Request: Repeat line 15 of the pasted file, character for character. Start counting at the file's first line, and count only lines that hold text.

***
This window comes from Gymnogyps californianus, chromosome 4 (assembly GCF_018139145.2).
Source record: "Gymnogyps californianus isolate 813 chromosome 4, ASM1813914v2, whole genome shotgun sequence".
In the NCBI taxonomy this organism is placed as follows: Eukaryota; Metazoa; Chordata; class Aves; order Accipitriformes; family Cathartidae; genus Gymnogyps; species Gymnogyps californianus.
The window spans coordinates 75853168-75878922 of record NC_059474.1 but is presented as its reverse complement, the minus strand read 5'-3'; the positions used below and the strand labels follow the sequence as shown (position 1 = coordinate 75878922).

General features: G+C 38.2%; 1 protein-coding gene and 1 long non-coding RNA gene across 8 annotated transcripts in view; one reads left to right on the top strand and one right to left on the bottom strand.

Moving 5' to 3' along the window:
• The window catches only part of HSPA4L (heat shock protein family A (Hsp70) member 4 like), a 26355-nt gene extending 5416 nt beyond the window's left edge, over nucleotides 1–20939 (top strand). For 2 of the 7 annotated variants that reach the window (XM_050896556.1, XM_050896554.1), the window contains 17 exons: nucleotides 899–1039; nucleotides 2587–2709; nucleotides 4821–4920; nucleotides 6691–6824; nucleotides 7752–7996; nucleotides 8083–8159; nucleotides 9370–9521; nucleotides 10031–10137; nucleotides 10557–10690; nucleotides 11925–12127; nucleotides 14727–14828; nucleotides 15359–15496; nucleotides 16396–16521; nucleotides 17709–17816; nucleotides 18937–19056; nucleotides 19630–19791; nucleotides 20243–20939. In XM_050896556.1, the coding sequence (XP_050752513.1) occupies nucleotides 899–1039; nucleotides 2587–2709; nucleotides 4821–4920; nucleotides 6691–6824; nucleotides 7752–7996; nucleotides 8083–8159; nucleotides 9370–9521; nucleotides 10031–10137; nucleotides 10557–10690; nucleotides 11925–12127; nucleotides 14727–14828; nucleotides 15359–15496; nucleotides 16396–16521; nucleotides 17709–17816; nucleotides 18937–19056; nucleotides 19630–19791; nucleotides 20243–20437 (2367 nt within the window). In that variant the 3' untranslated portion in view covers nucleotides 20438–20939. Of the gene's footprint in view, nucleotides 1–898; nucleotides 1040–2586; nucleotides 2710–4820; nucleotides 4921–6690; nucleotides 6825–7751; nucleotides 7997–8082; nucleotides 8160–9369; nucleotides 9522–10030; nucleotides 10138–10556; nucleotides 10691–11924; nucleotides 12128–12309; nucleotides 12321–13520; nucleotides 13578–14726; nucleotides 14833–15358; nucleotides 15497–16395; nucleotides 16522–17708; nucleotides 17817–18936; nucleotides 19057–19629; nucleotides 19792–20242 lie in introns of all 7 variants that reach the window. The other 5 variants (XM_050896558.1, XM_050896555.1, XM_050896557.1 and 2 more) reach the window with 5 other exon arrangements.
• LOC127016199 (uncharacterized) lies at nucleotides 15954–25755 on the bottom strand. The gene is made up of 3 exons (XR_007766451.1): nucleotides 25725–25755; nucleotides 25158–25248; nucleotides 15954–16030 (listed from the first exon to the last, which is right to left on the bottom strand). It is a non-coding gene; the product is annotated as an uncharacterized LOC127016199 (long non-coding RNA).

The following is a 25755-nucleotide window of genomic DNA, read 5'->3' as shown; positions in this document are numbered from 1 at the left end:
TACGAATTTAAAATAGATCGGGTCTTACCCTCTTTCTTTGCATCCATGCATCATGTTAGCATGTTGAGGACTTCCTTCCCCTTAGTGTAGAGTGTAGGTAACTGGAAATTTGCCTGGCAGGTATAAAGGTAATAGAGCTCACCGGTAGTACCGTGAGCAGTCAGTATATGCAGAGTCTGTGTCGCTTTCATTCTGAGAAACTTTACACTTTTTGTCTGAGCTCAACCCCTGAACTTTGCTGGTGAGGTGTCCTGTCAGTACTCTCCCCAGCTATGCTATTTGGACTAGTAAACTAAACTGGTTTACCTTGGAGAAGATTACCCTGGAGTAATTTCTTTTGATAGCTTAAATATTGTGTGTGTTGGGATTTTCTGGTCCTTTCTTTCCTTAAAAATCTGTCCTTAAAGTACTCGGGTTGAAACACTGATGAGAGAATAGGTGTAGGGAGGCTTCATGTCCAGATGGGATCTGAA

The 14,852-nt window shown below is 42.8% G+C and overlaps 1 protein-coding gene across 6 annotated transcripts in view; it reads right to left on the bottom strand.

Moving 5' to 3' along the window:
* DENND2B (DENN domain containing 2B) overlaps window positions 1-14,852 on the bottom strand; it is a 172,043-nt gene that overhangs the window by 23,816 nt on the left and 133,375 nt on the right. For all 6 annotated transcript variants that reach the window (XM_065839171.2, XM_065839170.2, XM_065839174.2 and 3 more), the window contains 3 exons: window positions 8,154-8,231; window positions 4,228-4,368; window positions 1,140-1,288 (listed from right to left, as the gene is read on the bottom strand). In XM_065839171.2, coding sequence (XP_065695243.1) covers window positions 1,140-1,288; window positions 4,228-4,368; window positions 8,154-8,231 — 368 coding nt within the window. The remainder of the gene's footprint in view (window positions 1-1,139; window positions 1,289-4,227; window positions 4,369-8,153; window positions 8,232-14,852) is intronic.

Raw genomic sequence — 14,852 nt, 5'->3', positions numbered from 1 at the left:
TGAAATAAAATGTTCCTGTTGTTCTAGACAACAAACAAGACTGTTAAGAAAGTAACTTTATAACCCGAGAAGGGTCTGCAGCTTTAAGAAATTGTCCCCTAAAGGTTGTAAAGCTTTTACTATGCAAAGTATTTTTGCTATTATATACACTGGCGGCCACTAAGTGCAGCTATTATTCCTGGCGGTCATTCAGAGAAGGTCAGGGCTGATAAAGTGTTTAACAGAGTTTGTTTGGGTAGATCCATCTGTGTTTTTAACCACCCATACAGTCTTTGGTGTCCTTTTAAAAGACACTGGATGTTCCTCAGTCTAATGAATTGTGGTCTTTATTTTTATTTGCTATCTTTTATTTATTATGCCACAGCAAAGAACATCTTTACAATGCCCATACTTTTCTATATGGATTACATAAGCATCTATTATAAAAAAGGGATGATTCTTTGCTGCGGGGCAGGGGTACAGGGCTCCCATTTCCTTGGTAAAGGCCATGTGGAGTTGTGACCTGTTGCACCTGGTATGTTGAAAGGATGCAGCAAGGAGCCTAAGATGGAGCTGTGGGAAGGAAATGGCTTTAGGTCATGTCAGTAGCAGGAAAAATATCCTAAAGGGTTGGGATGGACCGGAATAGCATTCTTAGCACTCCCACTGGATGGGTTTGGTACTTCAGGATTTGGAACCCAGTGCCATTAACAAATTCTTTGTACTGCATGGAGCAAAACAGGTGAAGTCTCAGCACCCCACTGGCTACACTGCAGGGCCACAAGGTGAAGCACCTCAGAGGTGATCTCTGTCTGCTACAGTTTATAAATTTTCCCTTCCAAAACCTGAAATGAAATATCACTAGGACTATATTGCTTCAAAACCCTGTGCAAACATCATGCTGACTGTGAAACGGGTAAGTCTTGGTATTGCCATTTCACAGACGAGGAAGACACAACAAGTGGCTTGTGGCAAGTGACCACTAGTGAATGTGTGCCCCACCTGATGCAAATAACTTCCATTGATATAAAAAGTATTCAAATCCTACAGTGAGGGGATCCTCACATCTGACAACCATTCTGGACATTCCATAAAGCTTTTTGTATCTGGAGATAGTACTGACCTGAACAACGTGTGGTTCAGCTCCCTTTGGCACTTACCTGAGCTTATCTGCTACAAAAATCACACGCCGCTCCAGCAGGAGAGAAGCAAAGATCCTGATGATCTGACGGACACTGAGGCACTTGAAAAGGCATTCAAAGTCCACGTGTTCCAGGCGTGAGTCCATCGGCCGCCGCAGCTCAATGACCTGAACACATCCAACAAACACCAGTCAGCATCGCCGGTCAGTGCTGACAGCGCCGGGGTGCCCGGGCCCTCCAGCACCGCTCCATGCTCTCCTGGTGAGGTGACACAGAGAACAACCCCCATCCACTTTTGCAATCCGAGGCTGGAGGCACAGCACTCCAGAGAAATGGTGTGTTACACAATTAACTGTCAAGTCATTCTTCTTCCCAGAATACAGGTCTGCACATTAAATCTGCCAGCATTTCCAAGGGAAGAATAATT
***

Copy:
TGAAATAAAATGTTCCTGTTGTTCTAGACAACAAACAAGACTGTTAAGAAAGTAACTTTATAACCCGAGAAGGGTCTGCAGCTTTAAGAAATTGTCCCCTAAAGGTTGTAAAGCTTTTACTATGCAAAGTATTTTTGCTATTATATACACTGGCGGCCACTAAGTGCAGCTATTATTCCTGGCGGTCATTCAGAGAAGGTCAGGGCTGATAAAGTGTTTAACAGAGTTTGTTTGGGTAGATCCATCTGTGTTTTTAACCACCCATACAGTCTTTGGTGTCCTTTTAAAAGACACTGGATGTTCCTCAGTCTAATGAATTGTGGTCTTTATTTTTATTTGCTATCTTTTATTTATTATGCCACAGCAAAGAACATCTTTACAATGCCCATACTTTTCTATATGGATTACATAAGCATCTATTATAAAAAAGGGATGATTCTTTGCTGCGGGGCAGGGGTACAGGGCTCCCATTTCCTTGGTAAAGGCCATGTGGAGTTGTGACCTGTTGCACCTGGTATGTTGAAAGGATGCAGCAAGGAGCCTAAGATGGAGCTGTGGGAAGGAAATGGCTTTAGGTCATGTCAGTAGCAGGAAAAATATCCTAAAGGGTTGGGATGGACCGGAATAGCATTCTTAGCACTCCCACTGGATGGGTTTGGTACTTCAGGATTTGGAACCCAGTGCCATTAACAAATTCTTTGTACTGCATGGAGCAAAACAGGTGAAGTCTCAGCACCCCACTGGCTACACTGCAGGGCCACAAGGTGAAGCACCTCAGAGGTGATCTCTGTCTGCTACAGTTTATAAATTTTCCCTTCCAAAACCTGAAATGAAATATCACTAGGACTATATTGCTTCAAAACCCTGTGCAAACATCATGCTGACTGTGAAACGGGTAAGTCTTGGTATTGCCATTTCACAGACGAGGAAGACACAACAAGTGGCTTGTGGCAAGTGACCACTAGTGAATGTGTGCCCCACCTGATGCAAATAACTTCCATTGATATAAAAAGTATTCAAATCCTACAGTGAGGGGATCCTCACATCTGACAACCATTCTGGACATTCCATAAAGCTTTTTGTATCTGGAGATAGTACTGACCTGAACAACGTGTGGTTCAGCTCCCTTTGGCACTTACCTGAGCTTATCTGCTACAAAAATCACACGCCGCTCCAGCAGGAGAGAAGCAAAGATCCTGATGATCTGACGGACACTGAGGCACTTGAAAAGGCATTCAAAGTCCACGTGTTCCAGGCGTGAGTCCATCGGCCGCCGCAGCTCAATGACCTGAACACATCCAACAAACACCAGTCAGCATCGCCGGTCAGTGCTGACAGCGCCGGGGTGCCCGGGCCCTCCAGCACCGCTCCATGCTCTCCTGGTGAGGTGACACAGAGAACAACCCCCATCCACTTTTGCAATCCGAGGCTGGAGGCACAGCACTCCAGAGAAATGGTGTGTTACACAATTAACTGTCAAGTCATTCTTCTTCCCAGAATACAGGTCTGCACATTAAATCTGCCAGCATTTCCAAGGGAAGAATAATT